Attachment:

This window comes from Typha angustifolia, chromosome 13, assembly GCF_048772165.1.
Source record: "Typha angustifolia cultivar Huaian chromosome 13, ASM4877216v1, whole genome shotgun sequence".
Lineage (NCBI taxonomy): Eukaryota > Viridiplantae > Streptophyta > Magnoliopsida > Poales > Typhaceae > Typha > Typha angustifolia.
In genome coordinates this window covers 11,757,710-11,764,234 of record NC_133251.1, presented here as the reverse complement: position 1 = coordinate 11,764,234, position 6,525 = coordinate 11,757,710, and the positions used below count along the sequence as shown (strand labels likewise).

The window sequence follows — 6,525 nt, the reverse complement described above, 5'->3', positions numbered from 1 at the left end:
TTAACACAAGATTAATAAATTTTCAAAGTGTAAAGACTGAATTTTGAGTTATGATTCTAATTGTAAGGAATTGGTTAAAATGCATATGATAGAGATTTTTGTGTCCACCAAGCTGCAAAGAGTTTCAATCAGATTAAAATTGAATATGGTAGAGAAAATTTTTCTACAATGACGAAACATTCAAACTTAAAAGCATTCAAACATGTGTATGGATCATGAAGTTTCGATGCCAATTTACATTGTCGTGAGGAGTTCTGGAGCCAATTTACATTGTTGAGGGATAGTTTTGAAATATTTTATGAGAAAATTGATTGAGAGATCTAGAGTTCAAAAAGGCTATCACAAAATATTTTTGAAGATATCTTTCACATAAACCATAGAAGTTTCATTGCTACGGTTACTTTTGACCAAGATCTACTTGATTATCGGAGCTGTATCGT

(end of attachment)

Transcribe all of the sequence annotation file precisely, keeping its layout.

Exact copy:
This window comes from Typha angustifolia, chromosome 13, assembly GCF_048772165.1.
Source record: "Typha angustifolia cultivar Huaian chromosome 13, ASM4877216v1, whole genome shotgun sequence".
Lineage (NCBI taxonomy): Eukaryota > Viridiplantae > Streptophyta > Magnoliopsida > Poales > Typhaceae > Typha > Typha angustifolia.
In genome coordinates this window covers 11,757,710-11,764,234 of record NC_133251.1, presented here as the reverse complement: position 1 = coordinate 11,764,234, position 6,525 = coordinate 11,757,710, and the positions used below count along the sequence as shown (strand labels likewise).

The window sequence follows — 6,525 nt, the reverse complement described above, 5'->3', positions numbered from 1 at the left end:
TTAACACAAGATTAATAAATTTTCAAAGTGTAAAGACTGAATTTTGAGTTATGATTCTAATTGTAAGGAATTGGTTAAAATGCATATGATAGAGATTTTTGTGTCCACCAAGCTGCAAAGAGTTTCAATCAGATTAAAATTGAATATGGTAGAGAAAATTTTTCTACAATGACGAAACATTCAAACTTAAAAGCATTCAAACATGTGTATGGATCATGAAGTTTCGATGCCAATTTACATTGTCGTGAGGAGTTCTGGAGCCAATTTACATTGTTGAGGGATAGTTTTGAAATATTTTATGAGAAAATTGATTGAGAGATCTAGAGTTCAAAAAGGCTATCACAAAATATTTTTGAAGATATCTTTCACATAAACCATAGAAGTTTCATTGCTACGGTTACTTTTGACCAAGATCTACTTGATTATCGGAGCTGTATCGT